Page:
MRAs claim that men’s over-representation in combat roles is a symptom of discrimination against men. Yet it is men, not women, who have done most to exclude women from military roles. Historically, women have been excluded from military and combat roles by the male-dominated hierarchies of military institutions and political leaders. Male soldiers and military personnel themselves often have been hostile to women’s participation in the military. Indeed, feminists often have pushed for women to be allowed to participate in combat. In the wake of four decades of feminism, there is growing momentum to foster women’s inclusion and participation in the military, including in combat roles.

Feminist women and women’s movements have played key roles in challenging war and militarism in general. Yes, large numbers of men and boys are killed and injured in war, and feminists have been at the forefront of efforts to lessen or prevent the horrors of war. For example, contemporary feminist groups play important roles in supporting male conscientious objectors.

Data from the U.S. shows that war is an important setting for male injury and death. But it is also an important setting for injuries and deaths among women—and children. According to researcher Golie Jansen, author of Gender and War: The Effects of Armed Conflict on Women’s Health and Mental Health, women are much more vulnerable today than in the past because recent wars have had a higher rate of civilian casualties; for example, in World War I, 15 percent of the casualties were suffered by civilians, compared with 65 percent in World War II and 90 percent in recent wars, which have mainly affected women and children. Women are not just caught in crossfires but are increasingly victims of violence in war situations. There are widespread atrocities; in war, women’s bodies become a battleground—rapes, forced pregnancies, kidnappings, and sexual servitude are common.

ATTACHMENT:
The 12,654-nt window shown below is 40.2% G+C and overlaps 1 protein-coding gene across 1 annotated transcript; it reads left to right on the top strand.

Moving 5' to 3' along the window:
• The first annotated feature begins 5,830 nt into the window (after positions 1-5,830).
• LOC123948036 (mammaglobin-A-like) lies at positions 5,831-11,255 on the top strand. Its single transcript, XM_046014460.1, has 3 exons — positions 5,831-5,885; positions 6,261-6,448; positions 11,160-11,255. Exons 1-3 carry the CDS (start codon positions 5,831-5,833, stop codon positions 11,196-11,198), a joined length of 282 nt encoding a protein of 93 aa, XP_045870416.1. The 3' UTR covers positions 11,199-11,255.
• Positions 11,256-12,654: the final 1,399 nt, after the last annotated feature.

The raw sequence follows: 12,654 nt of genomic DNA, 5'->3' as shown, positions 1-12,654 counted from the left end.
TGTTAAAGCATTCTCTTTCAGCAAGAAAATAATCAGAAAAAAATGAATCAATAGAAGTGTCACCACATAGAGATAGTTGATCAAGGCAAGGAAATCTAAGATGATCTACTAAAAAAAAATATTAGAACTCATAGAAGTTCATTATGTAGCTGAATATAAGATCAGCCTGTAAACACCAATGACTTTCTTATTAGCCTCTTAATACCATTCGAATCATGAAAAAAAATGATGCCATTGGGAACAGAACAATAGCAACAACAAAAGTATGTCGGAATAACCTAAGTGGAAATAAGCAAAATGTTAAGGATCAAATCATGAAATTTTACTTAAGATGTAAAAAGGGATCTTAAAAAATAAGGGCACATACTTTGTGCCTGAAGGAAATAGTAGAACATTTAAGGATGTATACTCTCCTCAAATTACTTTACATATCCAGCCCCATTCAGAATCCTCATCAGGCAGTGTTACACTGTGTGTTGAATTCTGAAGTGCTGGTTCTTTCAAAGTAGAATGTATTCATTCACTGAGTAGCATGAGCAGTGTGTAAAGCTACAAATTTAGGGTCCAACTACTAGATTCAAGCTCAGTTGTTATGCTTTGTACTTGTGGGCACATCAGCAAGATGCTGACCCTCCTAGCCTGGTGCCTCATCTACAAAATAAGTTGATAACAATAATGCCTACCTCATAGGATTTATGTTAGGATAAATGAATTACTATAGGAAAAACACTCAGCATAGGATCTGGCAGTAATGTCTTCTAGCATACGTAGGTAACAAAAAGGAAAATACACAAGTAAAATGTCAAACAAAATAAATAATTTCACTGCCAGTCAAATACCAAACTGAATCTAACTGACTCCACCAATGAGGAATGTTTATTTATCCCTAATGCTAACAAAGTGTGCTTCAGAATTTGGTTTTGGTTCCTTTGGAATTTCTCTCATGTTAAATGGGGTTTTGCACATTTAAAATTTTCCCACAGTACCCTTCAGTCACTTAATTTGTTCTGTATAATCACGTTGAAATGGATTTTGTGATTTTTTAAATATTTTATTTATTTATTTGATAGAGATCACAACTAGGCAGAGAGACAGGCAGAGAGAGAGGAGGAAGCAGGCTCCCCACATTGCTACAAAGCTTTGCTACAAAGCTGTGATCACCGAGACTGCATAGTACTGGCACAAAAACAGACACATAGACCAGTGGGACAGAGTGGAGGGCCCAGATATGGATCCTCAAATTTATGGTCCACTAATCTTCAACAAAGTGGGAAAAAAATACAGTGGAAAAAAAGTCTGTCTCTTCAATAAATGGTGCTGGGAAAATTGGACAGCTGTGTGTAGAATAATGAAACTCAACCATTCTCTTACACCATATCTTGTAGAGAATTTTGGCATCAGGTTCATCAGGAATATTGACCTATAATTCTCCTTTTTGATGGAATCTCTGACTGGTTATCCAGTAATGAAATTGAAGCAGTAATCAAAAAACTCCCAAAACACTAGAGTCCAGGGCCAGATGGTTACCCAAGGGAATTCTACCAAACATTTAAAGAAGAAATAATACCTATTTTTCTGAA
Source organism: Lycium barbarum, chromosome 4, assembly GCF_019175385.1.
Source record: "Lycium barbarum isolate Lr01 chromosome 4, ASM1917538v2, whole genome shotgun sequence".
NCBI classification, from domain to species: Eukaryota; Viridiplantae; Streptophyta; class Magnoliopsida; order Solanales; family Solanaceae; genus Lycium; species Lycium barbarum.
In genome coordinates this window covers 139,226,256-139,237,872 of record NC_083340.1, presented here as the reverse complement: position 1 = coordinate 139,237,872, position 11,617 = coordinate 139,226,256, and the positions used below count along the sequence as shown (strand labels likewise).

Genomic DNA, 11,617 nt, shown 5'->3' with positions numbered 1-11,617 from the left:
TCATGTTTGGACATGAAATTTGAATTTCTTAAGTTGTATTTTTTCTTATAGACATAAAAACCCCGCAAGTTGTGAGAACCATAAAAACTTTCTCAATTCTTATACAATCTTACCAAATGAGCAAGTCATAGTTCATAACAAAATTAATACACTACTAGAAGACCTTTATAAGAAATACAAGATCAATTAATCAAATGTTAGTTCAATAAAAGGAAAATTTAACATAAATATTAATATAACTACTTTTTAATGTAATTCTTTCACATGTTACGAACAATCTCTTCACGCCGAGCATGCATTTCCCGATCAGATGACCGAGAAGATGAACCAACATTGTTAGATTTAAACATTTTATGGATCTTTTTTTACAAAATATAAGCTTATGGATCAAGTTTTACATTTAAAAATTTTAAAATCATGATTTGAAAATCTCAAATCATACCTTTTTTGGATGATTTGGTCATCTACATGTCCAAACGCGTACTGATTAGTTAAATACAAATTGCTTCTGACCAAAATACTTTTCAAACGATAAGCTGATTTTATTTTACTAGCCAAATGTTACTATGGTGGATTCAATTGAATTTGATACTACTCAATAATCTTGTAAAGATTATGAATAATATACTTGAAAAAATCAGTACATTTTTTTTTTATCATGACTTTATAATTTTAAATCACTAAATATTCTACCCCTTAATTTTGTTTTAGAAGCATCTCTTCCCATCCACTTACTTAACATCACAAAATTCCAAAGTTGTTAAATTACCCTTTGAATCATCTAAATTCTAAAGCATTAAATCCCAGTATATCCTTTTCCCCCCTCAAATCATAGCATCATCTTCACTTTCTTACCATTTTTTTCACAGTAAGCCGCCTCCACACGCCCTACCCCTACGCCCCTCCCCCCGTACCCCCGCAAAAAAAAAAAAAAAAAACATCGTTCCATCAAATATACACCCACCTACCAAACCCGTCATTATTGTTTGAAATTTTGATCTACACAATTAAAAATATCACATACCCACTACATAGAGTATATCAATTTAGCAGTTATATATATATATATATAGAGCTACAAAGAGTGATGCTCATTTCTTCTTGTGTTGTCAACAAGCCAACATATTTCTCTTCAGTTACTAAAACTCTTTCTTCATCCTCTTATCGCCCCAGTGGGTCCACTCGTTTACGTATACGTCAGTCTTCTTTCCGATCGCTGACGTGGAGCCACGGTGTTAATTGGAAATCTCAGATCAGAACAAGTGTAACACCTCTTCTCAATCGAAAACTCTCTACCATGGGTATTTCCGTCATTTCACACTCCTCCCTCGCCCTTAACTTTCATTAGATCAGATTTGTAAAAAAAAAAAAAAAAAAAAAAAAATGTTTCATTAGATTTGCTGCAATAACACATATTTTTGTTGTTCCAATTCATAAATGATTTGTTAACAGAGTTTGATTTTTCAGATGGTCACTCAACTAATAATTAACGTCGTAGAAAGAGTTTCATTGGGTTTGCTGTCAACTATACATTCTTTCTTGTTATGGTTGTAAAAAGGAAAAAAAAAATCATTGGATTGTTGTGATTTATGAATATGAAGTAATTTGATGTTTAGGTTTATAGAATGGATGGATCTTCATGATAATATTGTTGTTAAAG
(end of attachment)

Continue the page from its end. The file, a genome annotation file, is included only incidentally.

Because most combatants in armed conflicts are men, males are also the major direct victims of military operations. However, there is evidence that the overall impacts of war and conflict and their aftermath are greater for women than for men. Three recent studies suggest that the impacts on health and wellbeing (in terms of both illness and death) of war and civil conflict are greater for women than men:

  • An analysis of the effects of civil conflict on postwar public health finds that they are greater for women and children than for men.
  • Armed conflict has a greater impact on female life expectancy than male life expectancy, with interstate and civil wars affecting women more adversely than men over the entire conflict period.
  • A recent global analysis of war-related casualties finds men are more likely to die during conflicts, whereas women die more often of indirect causes after the conflict is over.

War is hell, there is no doubt. And deaths and injuries among male combatants are a tragedy. Yet it is false to claim that war and militarism are simple sites of male disadvantage and female privilege. Genuine efforts to address the harms to men and boys posed by war and conflict should start with accurate assessments of wars’ workings and impact, and should ally with feminist and women’s movement efforts aimed at peace and gender justice.



Dr. Michael Flood is an associate professor in sociology at the Queensland University of Technology (Brisbane, Australia), involved in research and profeminist advocacy on men, gender, and interpersonal violence.
Dr. David Duriesmith is a UQ Development Fellow at the University of Queensland in Brisbane, researching the intersections of militarism, masculinities, and patriarchal violence. References for the studies described in this article are available at xyonline. net/content/gender-war-and-male-disadvantage.